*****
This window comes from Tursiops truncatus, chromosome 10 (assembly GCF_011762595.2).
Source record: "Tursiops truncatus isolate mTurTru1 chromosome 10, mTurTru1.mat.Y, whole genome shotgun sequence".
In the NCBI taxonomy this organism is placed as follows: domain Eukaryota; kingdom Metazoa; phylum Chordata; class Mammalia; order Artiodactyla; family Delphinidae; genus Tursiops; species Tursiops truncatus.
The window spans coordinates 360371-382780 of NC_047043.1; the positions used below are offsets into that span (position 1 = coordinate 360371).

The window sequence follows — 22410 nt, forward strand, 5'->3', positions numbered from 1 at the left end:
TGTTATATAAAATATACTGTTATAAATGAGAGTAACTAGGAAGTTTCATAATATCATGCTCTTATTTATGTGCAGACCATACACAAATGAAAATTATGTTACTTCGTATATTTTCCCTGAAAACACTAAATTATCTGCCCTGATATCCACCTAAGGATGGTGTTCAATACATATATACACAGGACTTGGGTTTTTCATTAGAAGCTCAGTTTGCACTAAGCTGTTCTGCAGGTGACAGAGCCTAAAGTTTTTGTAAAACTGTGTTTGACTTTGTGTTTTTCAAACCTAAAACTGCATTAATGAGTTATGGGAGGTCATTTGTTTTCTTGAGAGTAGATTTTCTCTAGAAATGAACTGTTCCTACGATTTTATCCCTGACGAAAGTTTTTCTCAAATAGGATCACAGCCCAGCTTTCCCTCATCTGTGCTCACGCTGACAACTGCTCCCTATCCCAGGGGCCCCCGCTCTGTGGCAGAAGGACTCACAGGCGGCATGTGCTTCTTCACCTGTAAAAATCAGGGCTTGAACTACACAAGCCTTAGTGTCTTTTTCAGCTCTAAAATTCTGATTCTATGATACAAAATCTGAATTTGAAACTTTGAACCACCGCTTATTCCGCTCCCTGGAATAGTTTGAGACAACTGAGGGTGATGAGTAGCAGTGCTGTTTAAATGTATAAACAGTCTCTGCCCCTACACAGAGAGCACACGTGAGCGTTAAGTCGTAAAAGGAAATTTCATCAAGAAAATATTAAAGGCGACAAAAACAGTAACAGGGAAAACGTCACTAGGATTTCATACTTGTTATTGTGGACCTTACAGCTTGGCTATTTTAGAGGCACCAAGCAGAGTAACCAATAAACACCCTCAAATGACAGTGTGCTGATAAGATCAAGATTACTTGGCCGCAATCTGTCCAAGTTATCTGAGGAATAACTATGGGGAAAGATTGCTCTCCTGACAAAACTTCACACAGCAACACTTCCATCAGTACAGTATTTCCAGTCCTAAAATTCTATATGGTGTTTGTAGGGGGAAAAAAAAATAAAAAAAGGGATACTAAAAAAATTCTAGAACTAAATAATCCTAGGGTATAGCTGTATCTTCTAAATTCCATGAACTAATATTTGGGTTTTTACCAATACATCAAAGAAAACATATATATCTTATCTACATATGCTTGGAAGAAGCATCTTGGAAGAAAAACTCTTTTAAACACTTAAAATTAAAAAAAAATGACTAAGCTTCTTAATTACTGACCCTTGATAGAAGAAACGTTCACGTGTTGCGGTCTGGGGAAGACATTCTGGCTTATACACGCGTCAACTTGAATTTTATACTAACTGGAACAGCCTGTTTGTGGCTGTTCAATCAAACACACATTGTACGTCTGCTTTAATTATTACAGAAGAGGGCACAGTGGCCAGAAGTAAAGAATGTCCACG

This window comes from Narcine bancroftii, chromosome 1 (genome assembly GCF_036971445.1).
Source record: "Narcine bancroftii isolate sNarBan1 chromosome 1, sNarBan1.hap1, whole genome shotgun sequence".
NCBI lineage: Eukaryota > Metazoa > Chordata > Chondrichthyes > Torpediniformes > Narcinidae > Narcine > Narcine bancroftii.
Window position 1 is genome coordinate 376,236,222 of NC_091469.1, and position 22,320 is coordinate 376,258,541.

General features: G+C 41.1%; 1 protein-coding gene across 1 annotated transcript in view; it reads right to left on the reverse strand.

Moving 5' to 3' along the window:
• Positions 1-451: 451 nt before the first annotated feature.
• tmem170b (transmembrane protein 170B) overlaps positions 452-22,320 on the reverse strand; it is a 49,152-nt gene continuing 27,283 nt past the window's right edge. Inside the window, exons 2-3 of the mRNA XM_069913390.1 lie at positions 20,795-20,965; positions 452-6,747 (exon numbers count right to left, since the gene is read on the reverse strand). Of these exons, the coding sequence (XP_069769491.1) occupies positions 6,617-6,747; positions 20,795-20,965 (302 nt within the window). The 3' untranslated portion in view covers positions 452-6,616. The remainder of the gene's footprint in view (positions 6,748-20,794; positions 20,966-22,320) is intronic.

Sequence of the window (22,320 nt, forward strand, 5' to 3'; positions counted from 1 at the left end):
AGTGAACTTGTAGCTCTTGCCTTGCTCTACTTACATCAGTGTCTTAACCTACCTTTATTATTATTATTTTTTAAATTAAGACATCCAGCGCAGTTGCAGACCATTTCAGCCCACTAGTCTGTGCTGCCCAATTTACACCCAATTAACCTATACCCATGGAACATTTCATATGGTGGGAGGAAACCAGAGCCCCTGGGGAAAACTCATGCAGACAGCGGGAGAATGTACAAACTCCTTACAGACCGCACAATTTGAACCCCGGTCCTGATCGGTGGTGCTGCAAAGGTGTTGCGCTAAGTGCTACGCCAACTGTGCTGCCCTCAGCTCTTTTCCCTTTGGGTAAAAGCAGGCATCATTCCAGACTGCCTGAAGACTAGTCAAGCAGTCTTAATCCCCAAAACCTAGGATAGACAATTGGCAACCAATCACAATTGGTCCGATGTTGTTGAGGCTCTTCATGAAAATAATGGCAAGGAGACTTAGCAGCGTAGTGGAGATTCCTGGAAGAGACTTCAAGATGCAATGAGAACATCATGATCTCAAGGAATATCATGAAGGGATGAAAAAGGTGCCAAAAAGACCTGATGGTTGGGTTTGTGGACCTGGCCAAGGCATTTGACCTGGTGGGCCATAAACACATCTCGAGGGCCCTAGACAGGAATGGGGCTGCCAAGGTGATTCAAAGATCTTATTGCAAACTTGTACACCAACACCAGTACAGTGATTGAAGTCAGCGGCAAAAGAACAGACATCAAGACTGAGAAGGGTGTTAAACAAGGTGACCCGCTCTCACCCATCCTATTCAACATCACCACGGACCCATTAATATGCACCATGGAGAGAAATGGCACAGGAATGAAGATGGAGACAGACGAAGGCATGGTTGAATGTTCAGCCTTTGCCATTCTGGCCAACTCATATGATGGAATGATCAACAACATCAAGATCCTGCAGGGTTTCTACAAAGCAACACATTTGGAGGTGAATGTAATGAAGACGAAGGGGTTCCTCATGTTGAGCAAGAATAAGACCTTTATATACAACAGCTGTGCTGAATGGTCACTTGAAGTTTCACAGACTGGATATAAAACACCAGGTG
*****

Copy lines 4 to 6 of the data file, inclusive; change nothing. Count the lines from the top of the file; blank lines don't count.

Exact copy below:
The window spans coordinates 360371-382780 of NC_047043.1; the positions used below are offsets into that span (position 1 = coordinate 360371).

The window sequence follows — 22410 nt, forward strand, 5'->3', positions numbered from 1 at the left end:
TGTTATATAAAATATACTGTTATAAATGAGAGTAACTAGGAAGTTTCATAATATCATGCTCTTATTTATGTGCAGACCATACACAAATGAAAATTATGTTACTTCGTATATTTTCCCTGAAAACACTAAATTATCTGCCCTGATATCCACCTAAGGATGGTGTTCAATACATATATACACAGGACTTGGGTTTTTCATTAGAAGCTCAGTTTGCACTAAGCTGTTCTGCAGGTGACAGAGCCTAAAGTTTTTGTAAAACTGTGTTTGACTTTGTGTTTTTCAAACCTAAAACTGCATTAATGAGTTATGGGAGGTCATTTGTTTTCTTGAGAGTAGATTTTCTCTAGAAATGAACTGTTCCTACGATTTTATCCCTGACGAAAGTTTTTCTCAAATAGGATCACAGCCCAGCTTTCCCTCATCTGTGCTCACGCTGACAACTGCTCCCTATCCCAGGGGCCCCCGCTCTGTGGCAGAAGGACTCACAGGCGGCATGTGCTTCTTCACCTGTAAAAATCAGGGCTTGAACTACACAAGCCTTAGTGTCTTTTTCAGCTCTAAAATTCTGATTCTATGATACAAAATCTGAATTTGAAACTTTGAACCACCGCTTATTCCGCTCCCTGGAATAGTTTGAGACAACTGAGGGTGATGAGTAGCAGTGCTGTTTAAATGTATAAACAGTCTCTGCCCCTACACAGAGAGCACACGTGAGCGTTAAGTCGTAAAAGGAAATTTCATCAAGAAAATATTAAAGGCGACAAAAACAGTAACAGGGAAAACGTCACTAGGATTTCATACTTGTTATTGTGGACCTTACAGCTTGGCTATTTTAGAGGCACCAAGCAGAGTAACCAATAAACACCCTCAAATGACAGTGTGCTGATAAGATCAAGATTACTTGGCCGCAATCTGTCCAAGTTATCTGAGGAATAACTATGGGGAAAGATTGCTCTCCTGACAAAACTTCACACAGCAACACTTCCATCAGTACAGTATTTCCAGTCCTAAAATTCTATATGGTGTTTGTAGGGGGAAAAAAAAATAAAAAAAGGGATACTAAAAAAATTCTAGAACTAAATAATCCTAGGGTATAGCTGTATCTTCTAAATTCCATGAACTAATATTTGGGTTTTTACCAATACATCAAAGAAAACATATATATCTTATCTACATATGCTTGGAAGAAGCATCTTGGAAGAAAAACTCTTTTAAACACTTAAAATTAAAAAAAAATGACTAAGCTTCTTAATTACTGACCCTTGATAGAAGAAACGTTCACGTGTTGCGGTCTGGGGAAGACATTCTGGCTTATACACGCGTCAACTTGAATTTTATACTAACTGGAACAGCCTGTTTGTGGCTGTTCAATCAAACACACATTGTACGTCTGCTTTAATTATTACAGAAGAGGGCACAGTGGCCAGAAGTAAAGAATGTCCACG